Rectal prolapse is a condition in which your rectum (temporary storage space for digestive wastes) or part of its lining protrudes through the anal opening. The exact cause of this is unknown; however, risk factors may include chronic constipation, weakened pelvic floor and anal sphincter muscles, genetic susceptibility, etc. The condition is much more common among children under the age of three years, women and the elderly.
Symptoms of rectal prolapse include pain and discomfort within the lower abdomen, leakage of mucus and blood, difficulty passing stools, difficulty controlling bowel movements and the feeling of not being able to empty your bowels completely. Your doctor diagnoses rectal prolapse by performing a rectal examination, where a gloved finger is inserted into the anus to detect abnormalities. Diagnostic tests such as X-rays, ultrasound, colonoscopy and sigmoidoscopy (thin lighted tube inserted into the rectum and bowel) and anorectal manometry (measurement of the anorectal muscle activity) may also be ordered.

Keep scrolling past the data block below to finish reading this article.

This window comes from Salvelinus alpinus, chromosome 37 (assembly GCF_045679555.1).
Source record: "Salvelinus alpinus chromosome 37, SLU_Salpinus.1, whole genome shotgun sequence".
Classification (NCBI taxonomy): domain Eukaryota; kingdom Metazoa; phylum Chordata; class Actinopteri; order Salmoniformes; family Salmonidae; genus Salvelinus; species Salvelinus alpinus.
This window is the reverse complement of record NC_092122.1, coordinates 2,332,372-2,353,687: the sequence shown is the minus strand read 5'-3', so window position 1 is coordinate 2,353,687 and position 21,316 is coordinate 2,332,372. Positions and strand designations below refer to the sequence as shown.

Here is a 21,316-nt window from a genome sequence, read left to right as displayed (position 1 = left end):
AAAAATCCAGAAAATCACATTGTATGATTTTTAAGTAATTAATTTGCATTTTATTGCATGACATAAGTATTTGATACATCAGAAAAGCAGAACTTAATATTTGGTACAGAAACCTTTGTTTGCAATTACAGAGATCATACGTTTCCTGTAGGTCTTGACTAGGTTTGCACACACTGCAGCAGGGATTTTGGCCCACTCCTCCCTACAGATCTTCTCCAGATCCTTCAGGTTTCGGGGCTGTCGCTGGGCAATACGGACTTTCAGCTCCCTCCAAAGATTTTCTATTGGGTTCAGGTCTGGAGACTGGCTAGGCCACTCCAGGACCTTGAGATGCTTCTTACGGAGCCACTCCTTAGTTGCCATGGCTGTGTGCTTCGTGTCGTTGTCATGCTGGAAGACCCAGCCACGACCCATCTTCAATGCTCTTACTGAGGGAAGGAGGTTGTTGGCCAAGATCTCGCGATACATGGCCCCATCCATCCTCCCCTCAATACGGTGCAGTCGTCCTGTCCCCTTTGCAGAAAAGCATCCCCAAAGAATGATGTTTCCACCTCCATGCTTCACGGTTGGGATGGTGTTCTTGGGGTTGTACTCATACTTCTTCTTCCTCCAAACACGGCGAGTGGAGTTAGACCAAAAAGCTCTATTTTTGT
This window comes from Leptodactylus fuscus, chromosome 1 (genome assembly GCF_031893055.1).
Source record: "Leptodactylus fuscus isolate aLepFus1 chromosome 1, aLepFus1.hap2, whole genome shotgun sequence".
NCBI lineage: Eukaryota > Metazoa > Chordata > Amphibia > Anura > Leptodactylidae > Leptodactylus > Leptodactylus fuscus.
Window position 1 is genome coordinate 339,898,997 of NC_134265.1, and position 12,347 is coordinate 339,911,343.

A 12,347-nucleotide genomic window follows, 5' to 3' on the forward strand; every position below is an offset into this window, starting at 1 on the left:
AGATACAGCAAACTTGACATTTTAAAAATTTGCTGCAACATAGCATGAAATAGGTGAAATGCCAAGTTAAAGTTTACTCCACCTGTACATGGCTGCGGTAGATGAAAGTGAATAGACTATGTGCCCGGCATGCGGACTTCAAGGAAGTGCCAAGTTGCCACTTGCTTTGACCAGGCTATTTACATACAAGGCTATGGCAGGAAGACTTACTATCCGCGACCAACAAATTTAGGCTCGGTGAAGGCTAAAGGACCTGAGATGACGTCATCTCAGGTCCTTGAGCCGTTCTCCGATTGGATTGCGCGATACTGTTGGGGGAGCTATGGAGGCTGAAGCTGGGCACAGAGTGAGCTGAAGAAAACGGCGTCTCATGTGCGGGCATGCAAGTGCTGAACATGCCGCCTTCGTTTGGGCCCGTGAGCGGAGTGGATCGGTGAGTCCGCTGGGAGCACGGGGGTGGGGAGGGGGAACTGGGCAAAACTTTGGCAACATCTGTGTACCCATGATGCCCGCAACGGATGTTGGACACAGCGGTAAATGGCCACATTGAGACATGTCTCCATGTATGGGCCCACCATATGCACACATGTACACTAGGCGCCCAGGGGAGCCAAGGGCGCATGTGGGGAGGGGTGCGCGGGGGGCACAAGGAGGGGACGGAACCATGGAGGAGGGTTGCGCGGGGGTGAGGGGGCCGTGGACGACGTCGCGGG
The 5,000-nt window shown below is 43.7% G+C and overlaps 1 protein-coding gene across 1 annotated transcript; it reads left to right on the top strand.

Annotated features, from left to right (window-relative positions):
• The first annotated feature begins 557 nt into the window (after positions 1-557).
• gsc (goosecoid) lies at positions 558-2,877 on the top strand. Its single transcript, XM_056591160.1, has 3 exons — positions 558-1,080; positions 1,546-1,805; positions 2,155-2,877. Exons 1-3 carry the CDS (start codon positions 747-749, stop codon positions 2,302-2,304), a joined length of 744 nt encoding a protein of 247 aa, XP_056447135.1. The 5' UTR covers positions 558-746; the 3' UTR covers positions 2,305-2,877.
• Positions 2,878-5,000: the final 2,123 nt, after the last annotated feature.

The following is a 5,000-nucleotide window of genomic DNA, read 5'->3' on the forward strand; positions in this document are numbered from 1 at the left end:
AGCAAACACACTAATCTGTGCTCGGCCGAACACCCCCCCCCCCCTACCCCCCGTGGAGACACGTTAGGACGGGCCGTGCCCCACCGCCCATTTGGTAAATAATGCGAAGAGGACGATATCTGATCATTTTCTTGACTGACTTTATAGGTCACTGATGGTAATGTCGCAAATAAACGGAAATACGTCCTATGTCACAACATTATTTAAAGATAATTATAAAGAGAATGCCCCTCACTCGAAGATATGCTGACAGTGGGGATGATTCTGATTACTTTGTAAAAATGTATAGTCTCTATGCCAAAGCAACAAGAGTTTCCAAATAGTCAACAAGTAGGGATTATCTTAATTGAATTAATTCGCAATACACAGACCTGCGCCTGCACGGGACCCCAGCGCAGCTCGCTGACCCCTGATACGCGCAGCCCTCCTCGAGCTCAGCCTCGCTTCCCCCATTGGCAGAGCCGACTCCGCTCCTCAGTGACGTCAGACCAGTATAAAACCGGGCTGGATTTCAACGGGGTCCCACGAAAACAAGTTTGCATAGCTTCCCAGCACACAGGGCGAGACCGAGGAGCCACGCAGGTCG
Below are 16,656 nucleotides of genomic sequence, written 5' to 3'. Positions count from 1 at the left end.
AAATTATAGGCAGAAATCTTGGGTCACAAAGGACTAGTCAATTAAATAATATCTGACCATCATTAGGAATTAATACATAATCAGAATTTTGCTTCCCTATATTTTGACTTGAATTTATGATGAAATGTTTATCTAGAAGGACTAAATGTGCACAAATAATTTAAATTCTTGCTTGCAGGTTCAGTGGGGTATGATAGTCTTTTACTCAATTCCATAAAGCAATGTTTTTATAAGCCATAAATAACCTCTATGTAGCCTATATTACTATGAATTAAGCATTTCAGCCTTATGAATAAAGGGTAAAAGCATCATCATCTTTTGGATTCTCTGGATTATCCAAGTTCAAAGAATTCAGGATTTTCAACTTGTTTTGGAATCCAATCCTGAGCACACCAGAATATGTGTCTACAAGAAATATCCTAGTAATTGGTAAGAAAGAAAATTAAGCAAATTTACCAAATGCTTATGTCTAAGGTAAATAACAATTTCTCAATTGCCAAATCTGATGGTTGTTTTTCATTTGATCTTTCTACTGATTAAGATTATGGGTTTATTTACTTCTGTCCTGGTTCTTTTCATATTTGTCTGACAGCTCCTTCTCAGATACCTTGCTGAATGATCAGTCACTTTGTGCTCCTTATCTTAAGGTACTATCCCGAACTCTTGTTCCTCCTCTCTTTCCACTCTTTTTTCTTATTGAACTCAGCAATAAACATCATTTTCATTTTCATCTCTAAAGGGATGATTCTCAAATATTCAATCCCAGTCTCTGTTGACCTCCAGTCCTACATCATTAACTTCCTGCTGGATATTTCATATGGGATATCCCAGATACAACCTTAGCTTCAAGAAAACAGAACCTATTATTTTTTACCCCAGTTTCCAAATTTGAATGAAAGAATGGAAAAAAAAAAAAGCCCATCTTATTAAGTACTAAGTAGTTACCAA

Treatment of rectal prolapse depends on various factors such as your age, the severity of the condition and presence of pelvic abnormalities. Your doctor will advise a healthy high-fibre diet, regular exercise and lifestyle changes. In children, treatment involves curing the underlying condition. Surgery is usually recommended for severe cases of prolapse.